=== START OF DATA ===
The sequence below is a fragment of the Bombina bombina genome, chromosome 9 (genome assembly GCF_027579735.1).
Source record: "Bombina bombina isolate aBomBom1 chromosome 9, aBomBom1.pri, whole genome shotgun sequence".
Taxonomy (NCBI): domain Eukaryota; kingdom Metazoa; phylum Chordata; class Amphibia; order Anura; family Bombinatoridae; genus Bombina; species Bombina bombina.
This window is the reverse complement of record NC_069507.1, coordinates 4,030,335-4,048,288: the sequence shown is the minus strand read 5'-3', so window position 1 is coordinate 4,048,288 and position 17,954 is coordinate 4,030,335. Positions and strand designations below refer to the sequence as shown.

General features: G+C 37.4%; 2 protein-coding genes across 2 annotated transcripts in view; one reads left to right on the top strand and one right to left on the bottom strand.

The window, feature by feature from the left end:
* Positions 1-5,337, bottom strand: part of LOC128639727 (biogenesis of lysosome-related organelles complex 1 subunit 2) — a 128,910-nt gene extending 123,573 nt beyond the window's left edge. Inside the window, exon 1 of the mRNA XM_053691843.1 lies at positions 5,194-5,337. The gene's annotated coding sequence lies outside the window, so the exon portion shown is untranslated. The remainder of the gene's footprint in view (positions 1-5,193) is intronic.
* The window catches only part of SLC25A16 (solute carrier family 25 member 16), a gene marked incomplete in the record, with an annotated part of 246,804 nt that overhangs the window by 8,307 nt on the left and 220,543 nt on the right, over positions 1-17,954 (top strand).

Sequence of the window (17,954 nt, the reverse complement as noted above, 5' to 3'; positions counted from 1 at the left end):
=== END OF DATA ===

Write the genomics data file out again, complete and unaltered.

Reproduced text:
The sequence below is a fragment of the Bombina bombina genome, chromosome 9 (genome assembly GCF_027579735.1).
Source record: "Bombina bombina isolate aBomBom1 chromosome 9, aBomBom1.pri, whole genome shotgun sequence".
Taxonomy (NCBI): domain Eukaryota; kingdom Metazoa; phylum Chordata; class Amphibia; order Anura; family Bombinatoridae; genus Bombina; species Bombina bombina.
This window is the reverse complement of record NC_069507.1, coordinates 4,030,335-4,048,288: the sequence shown is the minus strand read 5'-3', so window position 1 is coordinate 4,048,288 and position 17,954 is coordinate 4,030,335. Positions and strand designations below refer to the sequence as shown.

General features: G+C 37.4%; 2 protein-coding genes across 2 annotated transcripts in view; one reads left to right on the top strand and one right to left on the bottom strand.

The window, feature by feature from the left end:
* Positions 1-5,337, bottom strand: part of LOC128639727 (biogenesis of lysosome-related organelles complex 1 subunit 2) — a 128,910-nt gene extending 123,573 nt beyond the window's left edge. Inside the window, exon 1 of the mRNA XM_053691843.1 lies at positions 5,194-5,337. The gene's annotated coding sequence lies outside the window, so the exon portion shown is untranslated. The remainder of the gene's footprint in view (positions 1-5,193) is intronic.
* The window catches only part of SLC25A16 (solute carrier family 25 member 16), a gene marked incomplete in the record, with an annotated part of 246,804 nt that overhangs the window by 8,307 nt on the left and 220,543 nt on the right, over positions 1-17,954 (top strand).

Sequence of the window (17,954 nt, the reverse complement as noted above, 5' to 3'; positions counted from 1 at the left end):